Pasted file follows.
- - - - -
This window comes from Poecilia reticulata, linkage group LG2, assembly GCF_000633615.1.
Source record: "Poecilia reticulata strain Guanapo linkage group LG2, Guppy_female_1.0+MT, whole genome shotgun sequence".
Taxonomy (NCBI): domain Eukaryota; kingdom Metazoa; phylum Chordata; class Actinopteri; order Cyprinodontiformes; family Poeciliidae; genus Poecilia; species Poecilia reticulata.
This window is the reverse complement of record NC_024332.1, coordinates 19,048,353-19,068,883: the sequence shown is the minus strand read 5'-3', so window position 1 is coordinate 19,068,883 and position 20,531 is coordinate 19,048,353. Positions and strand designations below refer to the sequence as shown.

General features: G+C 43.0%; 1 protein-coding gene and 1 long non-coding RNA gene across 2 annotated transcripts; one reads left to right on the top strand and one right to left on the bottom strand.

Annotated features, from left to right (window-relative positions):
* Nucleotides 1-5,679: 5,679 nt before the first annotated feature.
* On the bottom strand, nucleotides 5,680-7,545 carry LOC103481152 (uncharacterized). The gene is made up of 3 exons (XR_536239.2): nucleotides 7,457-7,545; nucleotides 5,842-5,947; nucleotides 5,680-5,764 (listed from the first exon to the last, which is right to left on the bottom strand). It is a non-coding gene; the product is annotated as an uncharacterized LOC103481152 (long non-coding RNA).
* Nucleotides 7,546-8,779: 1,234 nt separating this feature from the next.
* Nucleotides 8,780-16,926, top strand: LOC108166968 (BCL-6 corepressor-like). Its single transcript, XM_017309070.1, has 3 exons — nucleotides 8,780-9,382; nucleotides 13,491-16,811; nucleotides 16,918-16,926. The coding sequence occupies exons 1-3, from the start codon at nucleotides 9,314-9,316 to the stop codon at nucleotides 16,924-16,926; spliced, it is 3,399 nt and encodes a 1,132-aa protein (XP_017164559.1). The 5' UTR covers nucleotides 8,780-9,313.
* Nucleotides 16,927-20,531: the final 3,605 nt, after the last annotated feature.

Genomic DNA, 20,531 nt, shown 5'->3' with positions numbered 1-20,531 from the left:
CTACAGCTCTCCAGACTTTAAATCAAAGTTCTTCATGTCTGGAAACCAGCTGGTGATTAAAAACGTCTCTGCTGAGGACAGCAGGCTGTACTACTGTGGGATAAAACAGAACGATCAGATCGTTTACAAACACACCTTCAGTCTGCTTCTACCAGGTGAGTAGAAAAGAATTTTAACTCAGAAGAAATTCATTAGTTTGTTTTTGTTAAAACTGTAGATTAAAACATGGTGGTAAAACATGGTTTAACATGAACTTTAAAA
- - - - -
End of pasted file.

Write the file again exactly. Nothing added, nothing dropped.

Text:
This window comes from Poecilia reticulata, linkage group LG2, assembly GCF_000633615.1.
Source record: "Poecilia reticulata strain Guanapo linkage group LG2, Guppy_female_1.0+MT, whole genome shotgun sequence".
Taxonomy (NCBI): domain Eukaryota; kingdom Metazoa; phylum Chordata; class Actinopteri; order Cyprinodontiformes; family Poeciliidae; genus Poecilia; species Poecilia reticulata.
This window is the reverse complement of record NC_024332.1, coordinates 19,048,353-19,068,883: the sequence shown is the minus strand read 5'-3', so window position 1 is coordinate 19,068,883 and position 20,531 is coordinate 19,048,353. Positions and strand designations below refer to the sequence as shown.

General features: G+C 43.0%; 1 protein-coding gene and 1 long non-coding RNA gene across 2 annotated transcripts; one reads left to right on the top strand and one right to left on the bottom strand.

Annotated features, from left to right (window-relative positions):
* Nucleotides 1-5,679: 5,679 nt before the first annotated feature.
* On the bottom strand, nucleotides 5,680-7,545 carry LOC103481152 (uncharacterized). The gene is made up of 3 exons (XR_536239.2): nucleotides 7,457-7,545; nucleotides 5,842-5,947; nucleotides 5,680-5,764 (listed from the first exon to the last, which is right to left on the bottom strand). It is a non-coding gene; the product is annotated as an uncharacterized LOC103481152 (long non-coding RNA).
* Nucleotides 7,546-8,779: 1,234 nt separating this feature from the next.
* Nucleotides 8,780-16,926, top strand: LOC108166968 (BCL-6 corepressor-like). Its single transcript, XM_017309070.1, has 3 exons — nucleotides 8,780-9,382; nucleotides 13,491-16,811; nucleotides 16,918-16,926. The coding sequence occupies exons 1-3, from the start codon at nucleotides 9,314-9,316 to the stop codon at nucleotides 16,924-16,926; spliced, it is 3,399 nt and encodes a 1,132-aa protein (XP_017164559.1). The 5' UTR covers nucleotides 8,780-9,313.
* Nucleotides 16,927-20,531: the final 3,605 nt, after the last annotated feature.

Genomic DNA, 20,531 nt, shown 5'->3' with positions numbered 1-20,531 from the left:
CTACAGCTCTCCAGACTTTAAATCAAAGTTCTTCATGTCTGGAAACCAGCTGGTGATTAAAAACGTCTCTGCTGAGGACAGCAGGCTGTACTACTGTGGGATAAAACAGAACGATCAGATCGTTTACAAACACACCTTCAGTCTGCTTCTACCAGGTGAGTAGAAAAGAATTTTAACTCAGAAGAAATTCATTAGTTTGTTTTTGTTAAAACTGTAGATTAAAACATGGTGGTAAAACATGGTTTAACATGAACTTTAAAA